A Little Bit of Me

Jottings and Writing, miscellanous misgivings

21C

21C

“I can’t concentrate, I’m so worried, everything is just too much for me. What can I do? How can you help me? I need an answer now. Please help me.”

“ If you have been experiencing these symptoms such as excessive worry, for six months or more you could be suffering from what we call generalised anxiety disorder,” replied the soothing female voice.

Judy removed the headphones and clicked the ‘Disconnect’ button on her browser. Should she go the next step and place an order for the ‘new red pill that was working miracles across North America” or should she go see or doctor, or, as her boyfriend increasingly said ‘get a life.’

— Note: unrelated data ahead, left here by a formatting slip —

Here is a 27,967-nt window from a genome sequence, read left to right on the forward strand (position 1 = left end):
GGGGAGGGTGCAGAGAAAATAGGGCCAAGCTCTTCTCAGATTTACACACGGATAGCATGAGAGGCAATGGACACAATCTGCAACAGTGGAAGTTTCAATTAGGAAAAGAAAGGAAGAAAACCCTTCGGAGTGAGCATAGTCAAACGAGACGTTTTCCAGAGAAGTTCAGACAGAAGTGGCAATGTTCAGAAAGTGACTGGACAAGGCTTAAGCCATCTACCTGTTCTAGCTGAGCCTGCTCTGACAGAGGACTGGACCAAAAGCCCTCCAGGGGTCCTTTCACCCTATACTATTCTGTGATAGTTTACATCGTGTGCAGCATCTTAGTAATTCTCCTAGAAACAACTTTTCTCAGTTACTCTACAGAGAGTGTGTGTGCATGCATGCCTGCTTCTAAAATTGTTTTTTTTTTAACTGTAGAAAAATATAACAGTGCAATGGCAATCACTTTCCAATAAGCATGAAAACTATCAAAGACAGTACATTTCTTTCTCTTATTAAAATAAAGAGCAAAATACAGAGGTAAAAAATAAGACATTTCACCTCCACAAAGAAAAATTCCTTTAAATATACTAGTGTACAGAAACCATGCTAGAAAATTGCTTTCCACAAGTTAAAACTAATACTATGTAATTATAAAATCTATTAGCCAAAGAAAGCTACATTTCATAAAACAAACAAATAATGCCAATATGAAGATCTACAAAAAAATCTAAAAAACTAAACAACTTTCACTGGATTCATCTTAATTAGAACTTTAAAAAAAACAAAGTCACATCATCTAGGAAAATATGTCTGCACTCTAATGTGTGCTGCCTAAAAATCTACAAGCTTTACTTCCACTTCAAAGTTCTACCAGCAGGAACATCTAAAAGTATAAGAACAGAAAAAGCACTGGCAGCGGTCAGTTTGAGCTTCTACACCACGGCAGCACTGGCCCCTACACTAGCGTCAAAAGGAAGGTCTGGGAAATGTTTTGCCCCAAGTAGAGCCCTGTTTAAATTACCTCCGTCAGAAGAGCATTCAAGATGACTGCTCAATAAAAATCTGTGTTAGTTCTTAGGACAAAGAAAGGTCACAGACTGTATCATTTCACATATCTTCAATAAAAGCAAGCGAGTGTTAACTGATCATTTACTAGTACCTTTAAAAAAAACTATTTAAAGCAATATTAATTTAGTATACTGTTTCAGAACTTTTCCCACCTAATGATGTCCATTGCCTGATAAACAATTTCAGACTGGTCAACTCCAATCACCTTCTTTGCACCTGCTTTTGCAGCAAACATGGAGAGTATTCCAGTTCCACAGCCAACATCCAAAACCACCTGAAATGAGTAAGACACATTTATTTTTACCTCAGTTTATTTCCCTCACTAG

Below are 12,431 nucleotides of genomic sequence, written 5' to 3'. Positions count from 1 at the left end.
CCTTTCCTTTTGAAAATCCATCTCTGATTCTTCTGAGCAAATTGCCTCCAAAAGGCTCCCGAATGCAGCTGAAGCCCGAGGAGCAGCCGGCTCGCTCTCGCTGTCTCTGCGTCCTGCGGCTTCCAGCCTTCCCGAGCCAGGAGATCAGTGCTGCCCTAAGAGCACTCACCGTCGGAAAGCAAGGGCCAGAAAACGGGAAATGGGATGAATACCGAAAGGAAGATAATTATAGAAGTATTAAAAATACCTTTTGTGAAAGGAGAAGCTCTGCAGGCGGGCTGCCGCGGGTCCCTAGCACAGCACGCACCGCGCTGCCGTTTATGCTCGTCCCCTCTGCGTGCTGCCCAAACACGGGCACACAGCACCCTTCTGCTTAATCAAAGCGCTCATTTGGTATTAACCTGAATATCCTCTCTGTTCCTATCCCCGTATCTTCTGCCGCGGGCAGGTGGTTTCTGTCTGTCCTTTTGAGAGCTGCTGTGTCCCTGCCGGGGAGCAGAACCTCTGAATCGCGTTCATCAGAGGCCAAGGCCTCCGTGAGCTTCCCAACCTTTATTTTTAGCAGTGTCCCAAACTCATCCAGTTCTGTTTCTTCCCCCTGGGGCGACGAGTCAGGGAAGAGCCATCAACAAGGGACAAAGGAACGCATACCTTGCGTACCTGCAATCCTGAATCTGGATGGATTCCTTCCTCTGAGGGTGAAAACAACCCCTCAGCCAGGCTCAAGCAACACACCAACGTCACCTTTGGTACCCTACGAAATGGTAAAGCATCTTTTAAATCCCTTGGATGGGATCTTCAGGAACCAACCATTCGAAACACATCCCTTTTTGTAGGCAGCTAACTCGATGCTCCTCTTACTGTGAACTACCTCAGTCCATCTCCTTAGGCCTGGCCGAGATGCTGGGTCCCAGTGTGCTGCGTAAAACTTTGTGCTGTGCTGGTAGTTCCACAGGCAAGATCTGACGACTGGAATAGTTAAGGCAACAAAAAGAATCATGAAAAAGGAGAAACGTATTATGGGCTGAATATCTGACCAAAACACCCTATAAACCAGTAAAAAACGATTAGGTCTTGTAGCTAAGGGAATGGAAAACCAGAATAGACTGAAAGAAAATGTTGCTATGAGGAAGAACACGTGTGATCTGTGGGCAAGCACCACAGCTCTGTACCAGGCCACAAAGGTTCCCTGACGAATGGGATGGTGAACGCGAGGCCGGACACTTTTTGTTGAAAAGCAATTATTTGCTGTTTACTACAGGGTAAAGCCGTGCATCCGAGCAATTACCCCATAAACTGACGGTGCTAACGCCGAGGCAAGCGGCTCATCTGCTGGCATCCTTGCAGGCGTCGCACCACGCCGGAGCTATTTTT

The diagnosis via the Internet, had come as something of a relief. Being diagnosed with a disorder meant that there was a drug available that could fix it. It was so twenty first century. Judy had been hearing that phrase a lot lately. As the new millennium had rolled around the next hundred years were being looked at as a sort of celebration that we had made what historians were calling the darkest hundred years in out history. Judy couldn’t quite understand where that came from when she thought about phrases such as the Dark Ages, The Hundred Years War, The plague Years, Medieval Times, but hey, its was so 21C to think in this way. Fads were cool  things. They connected you to others on the planet in a way that nothing else matched.  Fourteen year olds with cellphones on fold-up scooters, extreme meteorological events (the hottest summer on record, the largest earthquake for one hundred years, biggest floods since records started in 1930), international superheroes. The Tiger Woods, with his easy wealth and unquestioned skill, Marion Jones, a female clone of Woods, Pistol Pete Sampras, all gave us 21C credible figures who seemingly effortlessly conquered the world. You could do it too. If you were as talented, American, and wealthy.